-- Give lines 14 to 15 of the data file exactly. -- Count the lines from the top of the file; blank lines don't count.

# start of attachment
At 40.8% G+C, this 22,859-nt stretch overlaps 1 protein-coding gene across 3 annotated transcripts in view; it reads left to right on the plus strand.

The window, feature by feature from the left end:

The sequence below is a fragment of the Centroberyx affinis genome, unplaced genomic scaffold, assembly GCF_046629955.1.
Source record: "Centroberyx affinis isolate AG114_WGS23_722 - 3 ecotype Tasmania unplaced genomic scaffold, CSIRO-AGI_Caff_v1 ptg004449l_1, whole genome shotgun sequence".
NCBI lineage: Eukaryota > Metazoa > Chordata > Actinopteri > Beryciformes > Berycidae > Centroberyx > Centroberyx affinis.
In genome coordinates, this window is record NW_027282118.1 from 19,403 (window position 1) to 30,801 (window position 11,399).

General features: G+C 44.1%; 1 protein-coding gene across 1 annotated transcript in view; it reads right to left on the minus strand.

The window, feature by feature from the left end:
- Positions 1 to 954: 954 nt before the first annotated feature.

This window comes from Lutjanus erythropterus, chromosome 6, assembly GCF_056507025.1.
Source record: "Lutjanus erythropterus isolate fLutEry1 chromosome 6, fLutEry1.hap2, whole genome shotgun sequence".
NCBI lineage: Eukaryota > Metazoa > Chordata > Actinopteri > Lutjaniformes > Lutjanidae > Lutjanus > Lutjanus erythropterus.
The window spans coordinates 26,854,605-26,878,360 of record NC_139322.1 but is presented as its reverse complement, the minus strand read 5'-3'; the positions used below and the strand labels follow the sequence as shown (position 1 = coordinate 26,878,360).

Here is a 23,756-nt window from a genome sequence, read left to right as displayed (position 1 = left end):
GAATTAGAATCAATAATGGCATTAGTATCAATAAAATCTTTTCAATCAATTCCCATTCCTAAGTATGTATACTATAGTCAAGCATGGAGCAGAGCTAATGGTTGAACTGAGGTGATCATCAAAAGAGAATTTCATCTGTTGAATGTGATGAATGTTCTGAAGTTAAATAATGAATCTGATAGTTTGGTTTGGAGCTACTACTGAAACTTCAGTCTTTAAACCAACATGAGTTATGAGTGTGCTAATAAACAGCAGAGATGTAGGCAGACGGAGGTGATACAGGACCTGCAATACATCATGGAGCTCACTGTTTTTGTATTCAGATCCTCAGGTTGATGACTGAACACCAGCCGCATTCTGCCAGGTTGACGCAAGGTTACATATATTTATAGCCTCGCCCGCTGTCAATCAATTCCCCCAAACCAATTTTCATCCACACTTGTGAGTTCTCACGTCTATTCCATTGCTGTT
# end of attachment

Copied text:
Here is a 23,756-nt window from a genome sequence, read left to right as displayed (position 1 = left end):
GAATTAGAATCAATAATGGCATTAGTATCAATAAAATCTTTTCAATCAATTCCCATTCCTAAGTATGTATACTATAGTCAAGCATGGAGCAGAGCTAATGGTTGAACTGAGGTGATCATCAAAAGAGAATTTCATCTGTTGAATGTGATGAATGTTCTGAAGTTAAATAATGAATCTGATAGTTTGGTTTGGAGCTACTACTGAAACTTCAGTCTTTAAACCAACATGAGTTATGAGTGTGCTAATAAACAGCAGAGATGTAGGCAGACGGAGGTGATACAGGACCTGCAATACATCATGGAGCTCACTGTTTTTGTATTCAGATCCTCAGGTTGATGACTGAACACCAGCCGCATTCTGCCAGGTTGACGCAAGGTTACATATATTTATAGCCTCGCCCGCTGTCAATCAATTCCCCCAAACCAATTTTCATCCACACTTGTGAGTTCTCACGTCTATTCCATTGCTGTT